These characters are dull too. I have no interest in any of them when they are all essentially walking, talking, cliched archtypes. The opening scene seems determined to thrust their individual anime personalities front-and-center by making sure that each character has their turn to say something. It’s a highly unnatural, artificial exchange of words between the group and it set the tone immediately. The main character is a generic, stony guy with all the personality of the brick and I honestly don’t give a crap about uncovering his tragic past.

Honestly, this could be ANY anime-styled JRPG, couldn’t it?

But worst of all is the gameplay. Gone is the superb tactical experience of the first three games. In its place is a generic action-RPG style of play. From what I have read, this decision was taken due to the popularity of action-RPGs in Japan. This makes sense from a commercial standpoint, but it rips the beating heart from the chest of the series and bins everything that made Valkyria Chronicles unique. There are RPG and tactical elements – such as levelling-up, creating new equipment, devising priorities for your squad when in battle – but it’s easier to simply run at enemies and mash X to wreck them with Amleth’s giant Buster Sword-wannabe weapon. You can always issue commands to squadmates anyway should you require specific elemental attacks or healing.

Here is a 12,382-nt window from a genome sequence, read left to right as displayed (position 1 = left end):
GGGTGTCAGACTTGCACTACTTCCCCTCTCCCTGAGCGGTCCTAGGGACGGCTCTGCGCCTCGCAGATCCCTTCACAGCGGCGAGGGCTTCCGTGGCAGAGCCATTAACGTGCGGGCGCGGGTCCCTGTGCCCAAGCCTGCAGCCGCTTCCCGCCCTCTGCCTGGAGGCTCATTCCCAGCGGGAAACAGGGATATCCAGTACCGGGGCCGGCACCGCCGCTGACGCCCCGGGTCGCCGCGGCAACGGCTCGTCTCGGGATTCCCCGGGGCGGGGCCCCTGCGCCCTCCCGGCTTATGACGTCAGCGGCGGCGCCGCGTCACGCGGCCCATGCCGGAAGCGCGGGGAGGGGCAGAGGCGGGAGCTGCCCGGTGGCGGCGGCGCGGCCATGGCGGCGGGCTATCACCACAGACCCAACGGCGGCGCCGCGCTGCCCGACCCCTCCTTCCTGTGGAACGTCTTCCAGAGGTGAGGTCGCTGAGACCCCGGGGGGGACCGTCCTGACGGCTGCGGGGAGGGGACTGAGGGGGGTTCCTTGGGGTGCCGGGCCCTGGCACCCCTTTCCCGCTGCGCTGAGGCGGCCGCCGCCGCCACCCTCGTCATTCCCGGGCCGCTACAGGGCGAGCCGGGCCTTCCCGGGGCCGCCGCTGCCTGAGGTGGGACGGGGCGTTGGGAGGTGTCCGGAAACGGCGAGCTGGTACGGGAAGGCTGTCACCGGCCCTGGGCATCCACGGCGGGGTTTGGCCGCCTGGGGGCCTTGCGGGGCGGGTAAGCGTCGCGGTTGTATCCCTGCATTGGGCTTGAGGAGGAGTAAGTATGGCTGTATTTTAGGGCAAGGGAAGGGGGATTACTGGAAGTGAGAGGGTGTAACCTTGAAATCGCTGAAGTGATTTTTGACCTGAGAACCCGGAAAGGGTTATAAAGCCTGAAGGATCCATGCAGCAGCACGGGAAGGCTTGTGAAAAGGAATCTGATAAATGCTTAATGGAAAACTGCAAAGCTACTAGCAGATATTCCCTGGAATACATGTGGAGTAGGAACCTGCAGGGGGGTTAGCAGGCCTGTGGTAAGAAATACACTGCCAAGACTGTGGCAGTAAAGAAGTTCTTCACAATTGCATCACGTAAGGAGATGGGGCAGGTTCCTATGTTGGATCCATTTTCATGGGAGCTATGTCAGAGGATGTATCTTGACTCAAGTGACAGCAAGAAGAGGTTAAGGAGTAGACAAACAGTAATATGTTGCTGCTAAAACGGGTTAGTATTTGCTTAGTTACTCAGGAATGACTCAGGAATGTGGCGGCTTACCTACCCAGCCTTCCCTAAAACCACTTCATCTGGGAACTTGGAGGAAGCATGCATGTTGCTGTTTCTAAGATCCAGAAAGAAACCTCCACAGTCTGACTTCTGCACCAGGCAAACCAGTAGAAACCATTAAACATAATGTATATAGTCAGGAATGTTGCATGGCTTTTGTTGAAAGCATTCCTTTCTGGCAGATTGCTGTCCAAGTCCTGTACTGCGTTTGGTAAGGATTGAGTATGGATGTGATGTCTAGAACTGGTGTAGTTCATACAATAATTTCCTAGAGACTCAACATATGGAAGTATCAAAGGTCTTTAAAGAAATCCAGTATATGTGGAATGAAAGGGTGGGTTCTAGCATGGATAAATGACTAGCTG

It’s boring, not helped by bland non-interactive environments. Worse still, earning money to pay for all the upgrades and weapon R&D means grinding – something I didn’t mind in the previous VC games (because the gameplay was a pleasure) but here, I simply cannot face it.

You want more? There are so many damn cut-scenes that drag on forever. Character dialogue is uninteresting and wooden, and you can’t fast-forward the text speed, only skip the scenes entirely. If you do choose to suffer through said scenes, it’s often difficult to see who is actually talking when the zoomed-out perspectives make it impossible to see which character’s mouth is moving. There’s heaps and heaps of loading too. I found myself yawning and getting restless while enduring these story scenes, dishwater-dull characters, and loading icons – never a sign that you are enjoying a videogame.

At least the architecture and associated detail looks nice. [image – Playstation LifeStyle]

Visually, Valkyria Revolution is so average and bland. The back of the game box says “depicted in gorgeous moving paintings” which is almost a straight-up lie. It isn’t 3D and it isn’t cel-shading; it’s somewhere in between and looks like any other JRPG from the last few gens of gaming. Even the original Valkyria Chronicles looks better than this. Certainly, it boasted a truckload more personality and charm.

There’s a twelve-track soundtrack CD included in the LE package but I won’t be listening to it because the music is forgettable and average at best.

In closing, I won’t be finishing this game. Valkyria Revolution is a soulless, bland, run-of-the-mill action-RPG, with characters that I can’t bring myself to give two shits about. This game can stay in its own alternate universe and be forgotten about as far as I’m concerned. Apparently Sega agrees, because there’s a true Valkyria Chronicles 4 that is meant to be a triumphant return to form…